The concept of personhood has a long and contentious history. It dates back to antiquity and in our own time underpins debates about abortion, euthanasia, and animal rights. In early modern England legal personhood was established through Magna Carta, which guaranteed that no free man should be harmed in person or property, save in accordance with the law of the land. This seminar starts with the premise that personhood is not just inward looking, a legal expression of agency and sentience, but also outward looking, a legal fiction designed specifically to curate interactions among people, property, and institutions, and to manage the sometimes blurry boundaries between these three categories. Participants in this seminar will think about personhood from the outside in rather than from the inside out, and o...

August 24, 2017

“Object Lessons in Personhood” is a roundtable session I organized for the MLA Law and Humanities Forum. It will take place on Thursday, January 5, 2017, at the MLA convention in Philadelphia. Featuring object lessons on chair, body, mail-coach, will, canoe, child soldier, and cloud, the session explores how theoretical issues surrounding legal personhood–questions of consent, responsibility, rights, and freedom–manifest themselves at the level of substance, form, and environment. Our aim is to establish a material archive for personhood and model new ways of putting legal studies into conversation with other thriving subfields in the humanities.

Presiding: Kevin Curran, University of Lausanne

CHAIR

Stephanie Elsky, University of Wisconsin, Madison

In Margaret Cavendish’s closet drama The Religious (1662), Mistris Odd-Humour, a gentleman’s daughter, refuses to relinquish her childhood chair, thus rendering herself unsuitable for marriage. Cavendish represents her attachment to this object...

August 24, 2017

On September 28, 2016, I’ll be directing a workshop called “The Legal Imagination: Archive, Practice, Concept” at the University of Geneva. A short description is below.

Between 1400 and 1700, English legal culture underwent massive changes on a number of fronts: textual, professional procedural, jurisdictional. With this in mind, this workshop invites participants to consider two basic questions: (1) how did law shape fundamental aspects of thought and experience in the late medieval and early modern periods? And (2) what sort of evidence exists to help us address this subject? In the course of our discussions, we will engage with a range of important methodological issues. For example: how do we pursue an archivally based study of legal culture without reducing law to a sub-species of social or political history? What aspects of law leave a recoverable material trace and what aspects do not? Do philosophy and theory provide critical resources that can work in concert with historical m...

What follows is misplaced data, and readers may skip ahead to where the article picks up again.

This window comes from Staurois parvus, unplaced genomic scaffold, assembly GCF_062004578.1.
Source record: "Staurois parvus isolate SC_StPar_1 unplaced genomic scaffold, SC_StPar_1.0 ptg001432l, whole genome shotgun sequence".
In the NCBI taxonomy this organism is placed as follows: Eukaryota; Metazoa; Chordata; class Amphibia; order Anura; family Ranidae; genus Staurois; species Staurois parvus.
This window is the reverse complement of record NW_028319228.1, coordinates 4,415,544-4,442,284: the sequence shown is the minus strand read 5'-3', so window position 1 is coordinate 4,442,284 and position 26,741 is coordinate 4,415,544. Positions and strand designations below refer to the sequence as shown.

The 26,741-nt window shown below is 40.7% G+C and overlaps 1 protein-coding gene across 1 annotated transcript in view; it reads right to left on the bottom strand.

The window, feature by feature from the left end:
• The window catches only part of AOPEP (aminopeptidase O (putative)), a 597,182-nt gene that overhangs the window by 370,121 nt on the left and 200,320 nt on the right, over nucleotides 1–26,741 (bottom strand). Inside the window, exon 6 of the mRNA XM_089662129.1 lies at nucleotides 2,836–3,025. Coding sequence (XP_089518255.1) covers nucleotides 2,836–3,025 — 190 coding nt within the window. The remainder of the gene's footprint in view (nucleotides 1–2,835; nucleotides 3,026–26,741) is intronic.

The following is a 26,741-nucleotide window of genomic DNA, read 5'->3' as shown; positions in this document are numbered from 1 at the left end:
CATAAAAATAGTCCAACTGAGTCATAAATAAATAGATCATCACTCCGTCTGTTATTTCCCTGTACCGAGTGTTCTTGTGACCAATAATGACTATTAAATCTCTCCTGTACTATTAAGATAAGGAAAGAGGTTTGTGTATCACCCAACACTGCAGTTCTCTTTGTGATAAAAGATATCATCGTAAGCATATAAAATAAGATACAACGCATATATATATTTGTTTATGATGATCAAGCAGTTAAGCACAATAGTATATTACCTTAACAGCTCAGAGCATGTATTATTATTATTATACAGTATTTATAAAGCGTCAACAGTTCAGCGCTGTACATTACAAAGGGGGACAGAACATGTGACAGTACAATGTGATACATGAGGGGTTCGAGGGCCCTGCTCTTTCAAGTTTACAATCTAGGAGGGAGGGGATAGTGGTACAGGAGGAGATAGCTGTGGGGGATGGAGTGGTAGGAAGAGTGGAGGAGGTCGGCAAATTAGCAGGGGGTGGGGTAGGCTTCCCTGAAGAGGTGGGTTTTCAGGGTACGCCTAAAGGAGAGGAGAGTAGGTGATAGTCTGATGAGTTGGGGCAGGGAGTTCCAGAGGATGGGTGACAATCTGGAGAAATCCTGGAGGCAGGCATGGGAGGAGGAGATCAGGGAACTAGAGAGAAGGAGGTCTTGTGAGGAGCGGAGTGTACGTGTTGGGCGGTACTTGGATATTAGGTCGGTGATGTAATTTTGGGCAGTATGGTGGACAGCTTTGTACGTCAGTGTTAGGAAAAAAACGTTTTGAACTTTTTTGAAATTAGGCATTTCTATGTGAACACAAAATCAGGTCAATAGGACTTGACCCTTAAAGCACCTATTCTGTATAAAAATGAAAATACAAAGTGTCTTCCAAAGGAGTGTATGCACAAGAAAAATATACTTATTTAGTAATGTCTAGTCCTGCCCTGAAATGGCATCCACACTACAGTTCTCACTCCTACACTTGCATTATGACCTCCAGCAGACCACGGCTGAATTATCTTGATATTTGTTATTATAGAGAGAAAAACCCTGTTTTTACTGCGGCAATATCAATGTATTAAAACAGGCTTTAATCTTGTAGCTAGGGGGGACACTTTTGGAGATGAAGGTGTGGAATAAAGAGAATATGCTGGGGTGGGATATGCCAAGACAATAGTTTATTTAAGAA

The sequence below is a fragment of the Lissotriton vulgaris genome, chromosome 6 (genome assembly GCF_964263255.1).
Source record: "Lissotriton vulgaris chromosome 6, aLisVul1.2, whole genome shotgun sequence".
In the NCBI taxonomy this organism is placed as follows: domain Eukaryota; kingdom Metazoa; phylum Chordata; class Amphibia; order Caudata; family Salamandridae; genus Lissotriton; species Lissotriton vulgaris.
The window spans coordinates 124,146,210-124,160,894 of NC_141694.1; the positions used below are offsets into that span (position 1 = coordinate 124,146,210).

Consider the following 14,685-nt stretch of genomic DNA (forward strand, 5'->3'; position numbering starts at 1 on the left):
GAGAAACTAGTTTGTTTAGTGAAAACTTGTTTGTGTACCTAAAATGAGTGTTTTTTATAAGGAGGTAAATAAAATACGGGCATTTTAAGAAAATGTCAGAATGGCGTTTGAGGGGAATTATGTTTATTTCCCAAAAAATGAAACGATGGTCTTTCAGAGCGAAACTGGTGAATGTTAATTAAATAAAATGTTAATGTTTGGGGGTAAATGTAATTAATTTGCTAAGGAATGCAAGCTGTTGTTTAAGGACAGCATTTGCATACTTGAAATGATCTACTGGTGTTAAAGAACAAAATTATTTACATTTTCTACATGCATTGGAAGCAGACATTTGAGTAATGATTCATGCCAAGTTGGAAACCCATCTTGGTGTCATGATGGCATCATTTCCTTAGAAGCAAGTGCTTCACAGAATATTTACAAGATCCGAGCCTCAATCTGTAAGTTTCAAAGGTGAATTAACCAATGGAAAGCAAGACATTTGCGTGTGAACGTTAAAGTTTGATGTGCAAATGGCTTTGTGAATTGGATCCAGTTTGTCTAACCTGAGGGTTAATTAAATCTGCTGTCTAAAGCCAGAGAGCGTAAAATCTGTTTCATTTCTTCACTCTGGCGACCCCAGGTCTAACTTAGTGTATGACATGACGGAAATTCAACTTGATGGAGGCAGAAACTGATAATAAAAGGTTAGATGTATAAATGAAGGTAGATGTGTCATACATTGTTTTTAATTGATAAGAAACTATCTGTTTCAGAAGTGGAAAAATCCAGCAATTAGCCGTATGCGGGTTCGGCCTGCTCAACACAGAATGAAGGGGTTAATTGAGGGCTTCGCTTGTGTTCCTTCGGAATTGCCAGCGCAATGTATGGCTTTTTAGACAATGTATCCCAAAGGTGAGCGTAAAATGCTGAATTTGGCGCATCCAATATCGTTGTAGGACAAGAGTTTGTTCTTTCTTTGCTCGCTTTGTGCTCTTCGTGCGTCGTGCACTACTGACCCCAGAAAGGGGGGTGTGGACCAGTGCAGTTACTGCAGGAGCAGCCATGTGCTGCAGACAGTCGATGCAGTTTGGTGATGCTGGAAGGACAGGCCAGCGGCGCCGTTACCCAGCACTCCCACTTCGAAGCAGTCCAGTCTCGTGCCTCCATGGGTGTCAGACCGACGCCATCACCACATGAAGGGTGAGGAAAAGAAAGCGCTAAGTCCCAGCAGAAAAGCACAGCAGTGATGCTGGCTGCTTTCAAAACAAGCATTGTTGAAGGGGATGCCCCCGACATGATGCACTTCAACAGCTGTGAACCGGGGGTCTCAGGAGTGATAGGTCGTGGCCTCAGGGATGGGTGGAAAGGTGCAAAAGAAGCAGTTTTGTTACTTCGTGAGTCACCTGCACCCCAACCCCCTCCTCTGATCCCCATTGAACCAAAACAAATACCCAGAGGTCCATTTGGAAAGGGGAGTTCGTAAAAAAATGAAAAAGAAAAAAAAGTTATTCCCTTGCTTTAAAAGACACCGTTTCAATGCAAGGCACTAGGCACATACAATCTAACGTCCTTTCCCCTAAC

August 24, 2017

Read my short piece commissioned for the Edinburgh University Press blog in commemoration of the 400th anniversary of Shakespeare’s death. It’s called “Shakespeare’s Questions.” (I’m developing ideas dor a short book of the same title.)

August 24, 2017

A session for RSA 2016 in Boston.

Session Organizer: Kevin Curran (University of Lausanne)

Session Chair: Ayesha Ramachandran (Yale University)

Cosmopolitan Hospitality in The Merchant of Venice

Kevin Curran (University of Lausanne)

Abstract: The Merchant of Venice is Shakespeare’s most determinedly cosmopolitan play, presenting an array of border crossings and visitations among a religiously, nationally, and ethnically diverse community of friends and enemies. This paper explores the role of hospitality in cosmopolitan political life—the way greeting, feasting, and accommodation are used to manage encounters between insiders and outsiders in the play. Particular attention is given to the idea of “cosmopolitan hospitality,” which Immanuel Kant defined in Perpetual Peace (1789) as “the right of a foreigner not to be treated with hostility.” In The Merchant of Venice, Shakespeare takes up some of the same questions about curating political space that interest Kant in his essay. Impo...

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August 24, 2017